When you run a for-purpose business or you run a business that has a purpose deeply embedded in it, it’s got to be very real because people know what authentic is. They can sniff out something that’s a marketing ploy, as opposed to something that’s actually real.

I think the divide that we’re seeing, the disparity and that terrible statistic that the 85 richest people in the world have the combined wealth of the bottom three and a half billion is unsustainable at every level. It’s not just from a values proposition, but from an economic and social proposition.

We need to find ways to effect significant change. This is our drop in the ocean of ideas to effect that change.

MS: You talked about authentic brand. That’s one of the keynotes that I give. It’s all about authentic brands. What are the hallmarks to the authentic brand to you?

AE: Authenticity.

MS: Hilarious.

AE: Integrity. That’s the thing we talked about at the start. It’s very easy to be pushed into becoming an icon, and I believe that speaking with honesty about the journey is incredibly important, even the parts where you’ve made terrible mistakes. In fact, weirdly, sometimes making mistakes is the greatest contribution you can make because others learn from them. I think there’s an integrity and honesty piece.

There’s clearly living the actions rather than the words. It’s one thing to be a thought leader, as they say, and it’s another thing get out there, give it a go and do it.

I think humility stands a bit with truthfulness for me, but the minute that you fall into arrogance, you stop listening. I think really deep authenticity comes from always learning and listening.

The minute that you fall into arrogance, you stop listening.

 

Then you have to model it. It’s not about telling people what to do. It’s about inspiring them by being the best model you can be.

If you manage to get all that right, then hopefully you’re going to effect some change.

I love the fact that you have skills that can effect change in the world because it’s powerful. Branding is powerful. Telling a great story is powerful if you do it with absolute honesty and you do it in a way people come away saying, “Gee, I could do that too.”

MS: Do you think that going forward brands that embrace authenticity might actually have an easier go of it?

AE: Yes. You’re touching on a strong point. It’s really hard work to be an image. It’s like they tell you when you’re little and they say, “Don’t lie because you can never remember what your lies are.” I decided very early in my adult life that I could only be myself. It was quite a risk to decide that because there are ways that society pushes you to conform, the way you dress, the way you speak, the people that you associate with and all the rest of it.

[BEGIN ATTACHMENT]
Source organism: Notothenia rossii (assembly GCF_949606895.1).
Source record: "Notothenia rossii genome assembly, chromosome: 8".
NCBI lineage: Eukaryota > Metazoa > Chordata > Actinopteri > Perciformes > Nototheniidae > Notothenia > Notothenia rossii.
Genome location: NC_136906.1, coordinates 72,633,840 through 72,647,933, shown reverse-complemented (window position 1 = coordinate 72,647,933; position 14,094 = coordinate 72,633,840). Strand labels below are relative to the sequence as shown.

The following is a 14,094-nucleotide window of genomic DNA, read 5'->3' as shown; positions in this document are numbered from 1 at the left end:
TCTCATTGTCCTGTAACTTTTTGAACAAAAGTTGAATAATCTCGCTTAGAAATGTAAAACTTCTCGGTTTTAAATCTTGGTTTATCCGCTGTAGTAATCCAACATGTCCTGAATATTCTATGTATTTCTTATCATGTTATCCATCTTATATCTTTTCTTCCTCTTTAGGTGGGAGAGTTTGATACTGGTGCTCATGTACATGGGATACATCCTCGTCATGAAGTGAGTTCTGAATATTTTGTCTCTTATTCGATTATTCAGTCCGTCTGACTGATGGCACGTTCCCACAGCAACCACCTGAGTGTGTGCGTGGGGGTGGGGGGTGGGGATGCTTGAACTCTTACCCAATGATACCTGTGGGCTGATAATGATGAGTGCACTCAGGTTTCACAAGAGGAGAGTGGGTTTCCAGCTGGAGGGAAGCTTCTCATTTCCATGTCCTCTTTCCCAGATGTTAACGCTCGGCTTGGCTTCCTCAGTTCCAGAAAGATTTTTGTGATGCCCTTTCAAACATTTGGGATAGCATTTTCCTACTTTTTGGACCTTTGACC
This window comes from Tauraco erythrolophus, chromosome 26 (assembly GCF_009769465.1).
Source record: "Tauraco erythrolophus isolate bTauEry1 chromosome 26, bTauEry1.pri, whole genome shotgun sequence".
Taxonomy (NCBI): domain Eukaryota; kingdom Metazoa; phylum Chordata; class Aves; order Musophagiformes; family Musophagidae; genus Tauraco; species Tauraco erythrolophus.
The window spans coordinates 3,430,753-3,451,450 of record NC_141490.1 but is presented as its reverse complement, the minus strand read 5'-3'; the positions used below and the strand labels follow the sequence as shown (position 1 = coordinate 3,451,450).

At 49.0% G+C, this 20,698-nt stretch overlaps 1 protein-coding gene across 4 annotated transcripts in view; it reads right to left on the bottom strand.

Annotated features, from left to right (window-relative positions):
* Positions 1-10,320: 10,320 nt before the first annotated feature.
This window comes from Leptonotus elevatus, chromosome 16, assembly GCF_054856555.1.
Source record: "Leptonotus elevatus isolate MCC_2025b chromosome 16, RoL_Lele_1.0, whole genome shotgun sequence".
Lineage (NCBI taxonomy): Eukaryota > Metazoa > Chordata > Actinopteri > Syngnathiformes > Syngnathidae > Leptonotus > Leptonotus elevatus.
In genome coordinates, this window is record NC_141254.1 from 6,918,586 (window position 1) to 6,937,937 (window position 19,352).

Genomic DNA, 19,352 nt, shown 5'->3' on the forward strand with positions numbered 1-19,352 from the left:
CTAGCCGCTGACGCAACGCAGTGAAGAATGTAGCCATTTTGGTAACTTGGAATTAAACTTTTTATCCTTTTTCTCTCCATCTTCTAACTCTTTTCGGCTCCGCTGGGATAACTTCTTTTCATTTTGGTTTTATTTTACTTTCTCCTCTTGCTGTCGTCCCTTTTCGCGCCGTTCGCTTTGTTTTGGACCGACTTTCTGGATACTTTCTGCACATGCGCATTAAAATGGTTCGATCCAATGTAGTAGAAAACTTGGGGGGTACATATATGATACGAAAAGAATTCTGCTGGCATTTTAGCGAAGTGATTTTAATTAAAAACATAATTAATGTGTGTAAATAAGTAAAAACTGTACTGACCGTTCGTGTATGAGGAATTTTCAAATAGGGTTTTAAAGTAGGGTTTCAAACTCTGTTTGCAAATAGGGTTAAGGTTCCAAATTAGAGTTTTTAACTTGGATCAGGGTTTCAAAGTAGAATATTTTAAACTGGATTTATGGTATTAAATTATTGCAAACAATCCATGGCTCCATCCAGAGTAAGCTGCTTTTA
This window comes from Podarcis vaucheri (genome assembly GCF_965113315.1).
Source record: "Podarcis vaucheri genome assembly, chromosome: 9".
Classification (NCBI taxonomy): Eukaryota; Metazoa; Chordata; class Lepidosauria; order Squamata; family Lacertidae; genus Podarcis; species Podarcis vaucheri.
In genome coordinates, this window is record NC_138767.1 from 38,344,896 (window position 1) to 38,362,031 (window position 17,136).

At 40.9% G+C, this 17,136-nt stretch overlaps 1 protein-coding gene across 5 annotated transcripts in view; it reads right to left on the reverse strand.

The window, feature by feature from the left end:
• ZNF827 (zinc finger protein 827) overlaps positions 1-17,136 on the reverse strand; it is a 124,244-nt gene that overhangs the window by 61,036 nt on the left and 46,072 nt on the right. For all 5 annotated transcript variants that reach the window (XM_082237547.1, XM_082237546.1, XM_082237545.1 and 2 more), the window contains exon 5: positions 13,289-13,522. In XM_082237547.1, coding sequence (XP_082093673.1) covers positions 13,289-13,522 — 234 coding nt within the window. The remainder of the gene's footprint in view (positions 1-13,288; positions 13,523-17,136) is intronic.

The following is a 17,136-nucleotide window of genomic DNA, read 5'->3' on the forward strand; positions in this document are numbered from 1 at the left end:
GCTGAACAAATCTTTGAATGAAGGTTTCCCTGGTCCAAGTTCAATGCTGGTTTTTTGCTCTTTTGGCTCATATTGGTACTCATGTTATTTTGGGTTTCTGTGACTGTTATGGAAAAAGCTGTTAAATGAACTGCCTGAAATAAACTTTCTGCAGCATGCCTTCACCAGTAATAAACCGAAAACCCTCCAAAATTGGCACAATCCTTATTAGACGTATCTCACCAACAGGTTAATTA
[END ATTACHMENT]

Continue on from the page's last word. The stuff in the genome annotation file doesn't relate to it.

I decided very early in my adult life that I could only be myself.

 

I decided pretty early on that I really was hopeless at being anything other than myself and have discovered weirdly that being myself and carving my own path through all those mistakes I’ve made and all those times I’ve fallen down has been the strongest thing that I could ever have done.

Actually, I think there’s another very interesting topic of discussion around this. What does it say about leadership today, that simply being authentic or simply being yourself is somehow a huge badge of honor?

MS: Isn’t that crazy?

AE: People have great instincts about who is real and who is not. When you hear someone speaking on-point and spinning, every bone in your body says that’s just…

MS: Crap.

AE: I was just trying to look for another word that wasn’t a swear word. I was having trouble.

MS: You’re Australian. You’ve done extremely well, half an hour without swearing. That’s fantastic.

AE:  That’s because my mother is in the next room.

MS: Here’s the final question. Five years from now, you’re standing on a stone and looking backwards at this magical thing you’ve created. What is it? What does the next five years look like?

AE: If I’m standing on a stone, I hope it’s a stone on the top of a mountain, I’ve got my arms in the air, the sun is pouring down and I’ve got a big, beaming smile on my face because life has been a joyous journey.

The next five years are about bringing home everything that we’ve tried to do in the last seventeen years. To not only do deeper and better service to more people in need, but to have really proved out that anybody can do the same as we’ve done and help people do that. If we’re there, then I’m going to be really happy standing on that mountain.

MS: It also strikes me that part of humility is saying, “I don’t have a clue where this is going to go.” The world is just shifting and you’d be arrogant to say, “This is exactly where we’re going to go,” because things do shift so quickly.

AE: Yes, life does kind of blow back your hair sometimes and there are things that happen that you don’t see coming.

MS: Audette, thank you.

AE: My pleasure.